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MAJORS RIGHT TRACK FOR SEXSON

The day he was drafted in June of 1993 was when Richie Sexson made up his mind.

Up until the Cleveland Indians selected him in the 24th round, Sexson had planned on honoring the letter of intent he signed with the University of Portland. He was going to play both basketball and baseball and then decide whether to pursue a career in one of those sports.

"I got drafted in the 24th round and I just decided it was best if I gave that a shot," Sexson said. "I looked really far ahead, looked to the NBA, looked to the major leagues, and then I decided I had a better chance if I took the major-league route."

There's no telling what Sexson, 6-foot-6 and 210 pounds, might have accomplished on the basketball court. But his choice is looking the wiser with every passing day. He's going to play in the majors, and probably sooner than anyone thought.

Because if Cleveland can't free up room for him, some club will find a place for a 22-year-old first baseman with eye-opening power, better than adequate defensive skills and, as of late, a flair for the dramatic.

Sexson is one shy of equaling his career high of 22 homers after his two-run shot to left-center in the eighth inning Wednesday afternoon lifted the Buffalo Bisons to a 4-2 victory and a sweep of their three-game series with the New Orleans Zephyrs before 11,734 at North AmeriCare Park. It was the second straight game in which Sexson went deep in the eighth inning to provide the winning run.

The two-out homer made a winner of Darryl Scott (5-6), who had yielded a tying single in the top of the inning after inheriting a runner from starter Steve Kline. Sexson, who was 2 for 4, also doubled in a run. Mike Busch's bomb to center field, his 12th homer, accounted for the Herd's other run.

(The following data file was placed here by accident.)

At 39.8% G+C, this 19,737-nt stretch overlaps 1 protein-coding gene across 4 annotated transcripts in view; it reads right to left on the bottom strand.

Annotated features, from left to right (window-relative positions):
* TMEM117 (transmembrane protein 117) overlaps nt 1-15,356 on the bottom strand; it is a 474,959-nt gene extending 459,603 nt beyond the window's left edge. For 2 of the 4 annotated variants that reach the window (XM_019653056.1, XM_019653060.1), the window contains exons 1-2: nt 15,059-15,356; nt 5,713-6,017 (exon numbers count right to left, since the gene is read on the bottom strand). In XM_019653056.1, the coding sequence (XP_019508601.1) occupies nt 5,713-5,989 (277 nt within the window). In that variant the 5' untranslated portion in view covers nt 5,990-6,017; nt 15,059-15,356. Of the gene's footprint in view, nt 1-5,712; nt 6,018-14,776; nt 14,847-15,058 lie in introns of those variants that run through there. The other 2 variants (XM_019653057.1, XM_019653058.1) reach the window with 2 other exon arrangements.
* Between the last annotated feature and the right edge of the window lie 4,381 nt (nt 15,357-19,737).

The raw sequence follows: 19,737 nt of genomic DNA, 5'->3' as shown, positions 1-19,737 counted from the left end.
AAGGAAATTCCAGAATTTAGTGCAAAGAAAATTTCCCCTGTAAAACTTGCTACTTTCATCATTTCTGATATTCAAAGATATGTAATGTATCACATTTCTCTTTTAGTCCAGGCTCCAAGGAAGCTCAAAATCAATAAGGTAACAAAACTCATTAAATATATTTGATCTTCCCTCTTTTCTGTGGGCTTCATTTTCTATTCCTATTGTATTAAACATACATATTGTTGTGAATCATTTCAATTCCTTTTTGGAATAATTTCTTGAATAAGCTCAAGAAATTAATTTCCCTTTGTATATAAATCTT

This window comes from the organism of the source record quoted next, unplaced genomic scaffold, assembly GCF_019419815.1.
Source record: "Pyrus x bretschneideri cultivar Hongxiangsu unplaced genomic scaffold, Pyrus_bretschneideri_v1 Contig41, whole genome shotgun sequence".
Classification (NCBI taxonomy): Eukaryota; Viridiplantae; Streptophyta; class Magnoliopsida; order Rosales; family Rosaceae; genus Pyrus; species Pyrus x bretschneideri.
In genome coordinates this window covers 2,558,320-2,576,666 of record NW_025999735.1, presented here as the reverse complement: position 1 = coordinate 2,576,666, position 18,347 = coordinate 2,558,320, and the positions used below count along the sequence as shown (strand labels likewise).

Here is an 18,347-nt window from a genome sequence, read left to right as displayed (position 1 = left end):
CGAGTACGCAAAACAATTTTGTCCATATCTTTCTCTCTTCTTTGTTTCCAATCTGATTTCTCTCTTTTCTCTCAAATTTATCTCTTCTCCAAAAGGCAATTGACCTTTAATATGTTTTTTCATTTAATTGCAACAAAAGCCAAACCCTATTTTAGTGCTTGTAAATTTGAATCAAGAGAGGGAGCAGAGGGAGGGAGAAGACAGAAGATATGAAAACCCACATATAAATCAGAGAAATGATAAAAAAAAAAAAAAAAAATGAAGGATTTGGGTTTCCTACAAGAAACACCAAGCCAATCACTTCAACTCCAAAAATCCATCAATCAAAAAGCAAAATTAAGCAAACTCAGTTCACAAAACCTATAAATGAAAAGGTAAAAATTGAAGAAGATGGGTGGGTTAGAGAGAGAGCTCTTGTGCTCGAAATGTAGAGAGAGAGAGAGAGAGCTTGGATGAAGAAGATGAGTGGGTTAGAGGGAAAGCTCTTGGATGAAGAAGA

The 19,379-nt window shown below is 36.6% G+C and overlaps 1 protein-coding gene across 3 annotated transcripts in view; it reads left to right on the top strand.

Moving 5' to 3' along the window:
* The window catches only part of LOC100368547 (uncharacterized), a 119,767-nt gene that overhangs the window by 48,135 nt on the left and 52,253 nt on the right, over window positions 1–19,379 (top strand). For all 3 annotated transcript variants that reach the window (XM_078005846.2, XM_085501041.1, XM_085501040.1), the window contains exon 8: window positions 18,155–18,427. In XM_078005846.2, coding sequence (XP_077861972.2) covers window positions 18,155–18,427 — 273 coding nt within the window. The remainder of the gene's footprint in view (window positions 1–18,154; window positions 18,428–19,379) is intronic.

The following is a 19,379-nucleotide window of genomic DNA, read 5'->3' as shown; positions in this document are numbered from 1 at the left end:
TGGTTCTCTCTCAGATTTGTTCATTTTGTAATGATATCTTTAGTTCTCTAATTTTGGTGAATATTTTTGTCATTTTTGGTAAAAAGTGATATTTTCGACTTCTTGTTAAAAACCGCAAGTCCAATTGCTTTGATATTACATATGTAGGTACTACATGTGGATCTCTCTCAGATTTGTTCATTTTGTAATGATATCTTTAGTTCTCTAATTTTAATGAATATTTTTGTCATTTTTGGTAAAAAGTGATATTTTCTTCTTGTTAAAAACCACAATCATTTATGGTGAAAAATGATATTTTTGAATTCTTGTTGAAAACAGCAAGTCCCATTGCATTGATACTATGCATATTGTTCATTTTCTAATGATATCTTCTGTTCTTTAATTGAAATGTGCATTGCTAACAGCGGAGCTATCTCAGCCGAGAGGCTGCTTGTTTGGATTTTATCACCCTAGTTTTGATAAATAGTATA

Sexson, a right-handed hitter, has progressed rapidly through the Indians system since he was selected while a senior at Prairie High in Brush Prairie, Wash. But the going was tough at the start. Sexson debuted by batting just .186 for Burlington, a short-season Class A club, homering once in 97 at-bats.

"I'd never even played under the lights, or used wooden bats or nine-inning games or anything like that," Sexson said. "It was a culture shock too. I'd never been out of the house for more than a week at a time, here I was all the way across the United States in North Carolina."

He has been on a steady climb ever since and came into this season with a career average of .279 with 53 homers and 243 RBIs. He's batting .279 for the Herd, leads the team in homers and is second to Bruce Aven with 61 RBIs. Despite missing a month with a shoulder injury, he has more single-season homers at the NAP (14) than any Bison since the stadium opened in 1988.

More importantly to manager Brian Graham, Sexson is developing an understanding of batting mechanics and situational hitting. Instead of accepting that things are what they are, Sexson has begun to ponder 'why?'

"If you would have asked him three months ago 'What kind of hitter are you. Explain to me your approach to hitting?' He didn't know," Graham said.

"He's starting to understand himself as a hitter. When he's not hitting the ball well, he interprets that as a slump whereas before he interpreted a slump as not getting any hits. And now he can actually break down his hitting: stride, hands, weight shift . . .

"He's come a long way since the beginning of the season. He's come a long way since spring training, probably more than his physical tools, the progress he's made mentally."

His prodigious homers have helped Sexson attract attention. He often hits the ball so hard there's little doubt that his homers are homers from the get-go.

"For as long as his arms are and as tall as he is, he has very good bat speed," Graham said.

Sexson's power surge could be coming at just the right time. Scouts have been flocking to the NAP in recent weeks as the Indians try to deal for a pitcher. Meanwhile, the expansion draft looms in November.

"It's an exciting year, a big year for a lot of people with expansion coming up," Sexson said.

And it could just be that Sexson is in the right place, at the right time.

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